An interesting fact appeared in April when IBM CEO Ginni Rometty spoke at CNBC’s @Work Talent + HR Summit in New York. Rometty was with Jon Fortt when she revealed how IBM’s artificial intelligence (AI) tool has helped IBM with staff retention.
IBM is developing a suite of AI-powered tools for human resources, and this one looks at predictive attrition. Apparently, its analytical software can crunch data sets and predict which employees may leave the company. The next step is to pre-empt an employee’s departure, which saves the company the expense of training and on-boarding a new employee.
It identifies, with 95% accuracy, that you’re showing signs that you’re ready to leave the company. Management or HR could have a conversation with you about added compensation or other substantive changes in order to convince you not to leave. As a footnote, IBM employs around 350,000 people. It also gets around 8,000 resumes (CVs) a day! Rometty claimed that the AI has saved IBM nearly $300 million in retention costs, so far.
While the software is convincing some people to continue working at IBM when they might have been thinking of leaving, it has decreased the number of staff employed by HR. Rometty explained that by using the software, IBM has been able to cut the size of its HR department by 30% globally.
Transparency Is Crucial
Rometty said that being transparent with individual employees about their career path is an issue that many companies still fail to address. And it’s an issue that’s going to become more critical. So, in addition, the software can be used to predict an employee’s future performance, and it can do that with 96% accuracy. Using performance-tracking programs that use data on an employees’ projects, skills and weaknesses, the software can help decide who should be promoted while generally increasing efficiency.
“If you have a skill that is not needed for the future and is abundant in the market and does not fit a strategy my company needs, you are not in a good square to stay inside of,” said Rometty. “I really believe in being transparent about where skills are.”
By better understanding data patterns and adjacent skills, IBM AI can zero in on an individual’s strengths. In turn, this can enable a manager to direct an employee to future opportunities they may not have seen using traditional methods. “We found manager surveys were not accurate,” Rometty said, referring to formal skills assessments. “Managers are subjective in ratings. We can infer and be more accurate from data.”
Discontinuing Unfair Performance Reviews
And it seems IBM has now discontinued annual performance reviews, and not just because they take up expensive staff hours for no observable gain. Their purpose is unclear, and they can be unfair. IBM assesses employees on their skills growth as part of their quarterly feedback check-ins with management.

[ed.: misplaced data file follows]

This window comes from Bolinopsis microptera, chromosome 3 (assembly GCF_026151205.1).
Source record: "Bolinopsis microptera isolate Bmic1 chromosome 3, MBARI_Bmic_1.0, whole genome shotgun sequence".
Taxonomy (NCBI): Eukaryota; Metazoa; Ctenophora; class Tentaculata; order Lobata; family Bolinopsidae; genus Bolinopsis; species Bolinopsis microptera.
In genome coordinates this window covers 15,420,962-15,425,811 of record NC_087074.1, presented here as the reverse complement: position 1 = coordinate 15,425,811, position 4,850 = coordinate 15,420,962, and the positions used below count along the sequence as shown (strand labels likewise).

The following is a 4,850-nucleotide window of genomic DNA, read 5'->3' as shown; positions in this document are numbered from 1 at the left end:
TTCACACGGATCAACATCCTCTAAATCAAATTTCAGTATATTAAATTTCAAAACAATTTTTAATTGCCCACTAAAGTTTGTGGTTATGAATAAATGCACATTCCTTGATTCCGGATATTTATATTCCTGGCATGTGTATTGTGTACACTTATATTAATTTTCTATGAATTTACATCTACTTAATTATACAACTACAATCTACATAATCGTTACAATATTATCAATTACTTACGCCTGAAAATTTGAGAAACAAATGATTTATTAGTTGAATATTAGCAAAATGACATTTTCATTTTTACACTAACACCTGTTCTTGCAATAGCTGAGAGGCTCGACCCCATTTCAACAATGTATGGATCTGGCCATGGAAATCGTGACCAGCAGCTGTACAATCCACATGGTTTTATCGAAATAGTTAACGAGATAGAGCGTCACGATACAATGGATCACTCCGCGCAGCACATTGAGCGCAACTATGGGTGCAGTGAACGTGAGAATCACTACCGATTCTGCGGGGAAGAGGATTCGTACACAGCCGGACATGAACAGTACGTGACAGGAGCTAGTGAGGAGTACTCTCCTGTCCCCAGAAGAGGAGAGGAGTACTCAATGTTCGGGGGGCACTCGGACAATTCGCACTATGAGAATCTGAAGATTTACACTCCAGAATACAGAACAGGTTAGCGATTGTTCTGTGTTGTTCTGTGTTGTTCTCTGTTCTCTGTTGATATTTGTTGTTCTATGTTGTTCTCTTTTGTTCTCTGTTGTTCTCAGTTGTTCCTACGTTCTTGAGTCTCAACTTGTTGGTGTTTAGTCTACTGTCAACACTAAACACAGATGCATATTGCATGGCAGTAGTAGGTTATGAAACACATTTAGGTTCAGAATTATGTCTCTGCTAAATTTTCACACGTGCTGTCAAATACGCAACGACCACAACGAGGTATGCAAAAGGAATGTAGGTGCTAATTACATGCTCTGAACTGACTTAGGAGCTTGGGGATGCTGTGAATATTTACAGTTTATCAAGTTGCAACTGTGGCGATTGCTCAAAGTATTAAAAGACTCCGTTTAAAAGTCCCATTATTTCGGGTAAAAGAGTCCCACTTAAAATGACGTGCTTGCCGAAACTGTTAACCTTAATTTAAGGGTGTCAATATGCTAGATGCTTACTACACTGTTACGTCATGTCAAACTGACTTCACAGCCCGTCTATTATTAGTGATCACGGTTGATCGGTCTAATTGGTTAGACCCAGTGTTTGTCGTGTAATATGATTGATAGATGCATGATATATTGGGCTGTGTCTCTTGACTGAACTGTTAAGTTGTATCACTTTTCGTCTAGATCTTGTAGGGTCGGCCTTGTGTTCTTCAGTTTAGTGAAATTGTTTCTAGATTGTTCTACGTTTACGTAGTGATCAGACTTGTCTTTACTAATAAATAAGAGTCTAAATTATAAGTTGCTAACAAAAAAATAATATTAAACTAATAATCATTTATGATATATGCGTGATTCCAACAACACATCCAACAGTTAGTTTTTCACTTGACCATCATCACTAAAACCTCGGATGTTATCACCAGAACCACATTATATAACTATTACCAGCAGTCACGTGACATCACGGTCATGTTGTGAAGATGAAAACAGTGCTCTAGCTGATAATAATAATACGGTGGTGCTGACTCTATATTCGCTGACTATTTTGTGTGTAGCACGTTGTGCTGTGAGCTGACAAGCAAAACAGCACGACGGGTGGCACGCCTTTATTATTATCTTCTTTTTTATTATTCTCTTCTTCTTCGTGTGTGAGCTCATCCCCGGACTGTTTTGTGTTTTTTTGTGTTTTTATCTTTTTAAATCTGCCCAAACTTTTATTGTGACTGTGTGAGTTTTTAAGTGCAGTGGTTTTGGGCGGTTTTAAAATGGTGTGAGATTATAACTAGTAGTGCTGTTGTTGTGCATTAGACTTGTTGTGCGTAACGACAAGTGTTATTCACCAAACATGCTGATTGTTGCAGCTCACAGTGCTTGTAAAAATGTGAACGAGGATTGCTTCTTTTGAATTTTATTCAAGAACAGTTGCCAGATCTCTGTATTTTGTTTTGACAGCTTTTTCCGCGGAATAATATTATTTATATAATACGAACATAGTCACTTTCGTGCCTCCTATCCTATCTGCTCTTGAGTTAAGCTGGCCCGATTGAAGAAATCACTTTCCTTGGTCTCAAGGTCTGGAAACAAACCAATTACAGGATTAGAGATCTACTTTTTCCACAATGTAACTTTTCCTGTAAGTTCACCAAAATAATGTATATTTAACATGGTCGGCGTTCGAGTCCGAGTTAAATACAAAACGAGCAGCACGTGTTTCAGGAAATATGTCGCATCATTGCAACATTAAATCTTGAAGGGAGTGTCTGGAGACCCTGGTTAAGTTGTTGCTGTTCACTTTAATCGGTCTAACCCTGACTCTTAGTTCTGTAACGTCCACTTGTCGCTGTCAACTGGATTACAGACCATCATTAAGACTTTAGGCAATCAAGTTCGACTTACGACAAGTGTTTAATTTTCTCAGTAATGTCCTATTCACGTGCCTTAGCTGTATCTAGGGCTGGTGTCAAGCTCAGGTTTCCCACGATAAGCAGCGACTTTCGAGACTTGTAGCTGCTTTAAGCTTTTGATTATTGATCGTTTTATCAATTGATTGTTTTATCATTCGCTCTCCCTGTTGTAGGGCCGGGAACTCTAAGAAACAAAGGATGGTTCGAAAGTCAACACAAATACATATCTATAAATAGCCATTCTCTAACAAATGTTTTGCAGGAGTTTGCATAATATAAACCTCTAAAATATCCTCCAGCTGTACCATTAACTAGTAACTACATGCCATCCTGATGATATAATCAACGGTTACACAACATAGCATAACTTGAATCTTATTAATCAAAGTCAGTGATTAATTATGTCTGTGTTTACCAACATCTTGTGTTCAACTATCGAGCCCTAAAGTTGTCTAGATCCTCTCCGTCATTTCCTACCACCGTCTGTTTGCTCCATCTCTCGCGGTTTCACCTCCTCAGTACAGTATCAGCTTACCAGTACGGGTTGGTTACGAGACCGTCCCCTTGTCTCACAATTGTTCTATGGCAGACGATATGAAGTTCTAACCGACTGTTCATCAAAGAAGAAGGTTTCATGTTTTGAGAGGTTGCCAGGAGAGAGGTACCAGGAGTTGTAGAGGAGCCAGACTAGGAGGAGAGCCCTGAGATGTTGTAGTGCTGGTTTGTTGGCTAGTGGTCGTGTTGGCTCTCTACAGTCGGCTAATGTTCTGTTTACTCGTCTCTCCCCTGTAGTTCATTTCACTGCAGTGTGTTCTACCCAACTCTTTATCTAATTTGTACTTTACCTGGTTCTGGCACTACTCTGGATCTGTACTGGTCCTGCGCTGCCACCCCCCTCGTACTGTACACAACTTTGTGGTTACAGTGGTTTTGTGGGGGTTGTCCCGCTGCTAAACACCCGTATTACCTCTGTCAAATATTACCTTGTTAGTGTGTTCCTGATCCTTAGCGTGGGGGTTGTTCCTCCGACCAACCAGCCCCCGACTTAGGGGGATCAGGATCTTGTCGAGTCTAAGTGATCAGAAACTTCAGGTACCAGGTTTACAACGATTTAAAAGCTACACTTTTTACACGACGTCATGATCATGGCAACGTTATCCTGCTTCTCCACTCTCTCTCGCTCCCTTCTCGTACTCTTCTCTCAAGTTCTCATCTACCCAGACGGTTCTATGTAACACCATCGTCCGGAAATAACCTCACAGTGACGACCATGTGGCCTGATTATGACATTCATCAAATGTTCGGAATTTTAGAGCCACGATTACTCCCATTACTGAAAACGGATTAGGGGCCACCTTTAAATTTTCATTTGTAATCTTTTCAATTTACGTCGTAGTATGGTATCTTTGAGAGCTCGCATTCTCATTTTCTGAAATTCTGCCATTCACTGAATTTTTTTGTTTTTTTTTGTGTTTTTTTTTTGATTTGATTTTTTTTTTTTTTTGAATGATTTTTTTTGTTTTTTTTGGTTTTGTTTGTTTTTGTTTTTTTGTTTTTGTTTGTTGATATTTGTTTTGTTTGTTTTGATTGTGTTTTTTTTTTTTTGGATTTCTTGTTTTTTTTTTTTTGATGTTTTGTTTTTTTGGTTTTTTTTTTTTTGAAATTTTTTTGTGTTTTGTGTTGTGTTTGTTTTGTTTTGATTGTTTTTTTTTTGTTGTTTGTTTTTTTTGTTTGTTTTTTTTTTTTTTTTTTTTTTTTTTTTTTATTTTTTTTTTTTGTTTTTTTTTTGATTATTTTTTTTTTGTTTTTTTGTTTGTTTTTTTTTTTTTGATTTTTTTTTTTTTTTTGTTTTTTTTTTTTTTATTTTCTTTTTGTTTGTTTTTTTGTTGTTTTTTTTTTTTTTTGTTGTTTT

The software is not only used internally by IBM but is also for sale to other companies. IBM HR now has a patent for its predictive attrition program, which was developed with Watson to predict employee flight risk and prescribe actions for managers to engage employees. And other companies can start to enjoy the benefits.
IBM believes that the future of work is one where a machine can understand the individual employee better than an HR department currently can—making it clear that this is in no way a slur on the performance of HR employees. The suggestion is that the software can look at millions of data points in order to make a decision, whereas an HR specialist can’t do that.
A Great Step Forward, but Not Without Caveats
Like all AI systems, it seems like a great step forward. And taking steps to retain staff that might be thinking of moving on is a clear way for a company to save money and retain the expertise in house.
However, I do wonder about predicting future performance. Does it take into account short-term issues that may affect a person’s performance and attitude to work? For example, a person now has twins in the house and may be very tired for the next few months—affecting their performance in the short term. Or, does it consider that a person may have a parent ill in hospital and how much that can impact on the amount of work they get through in the short term. These are things that managers can likely catch in a way that an AI system can’t.
Accepting those caveats, all-in-all, this seems like a very interesting step forward.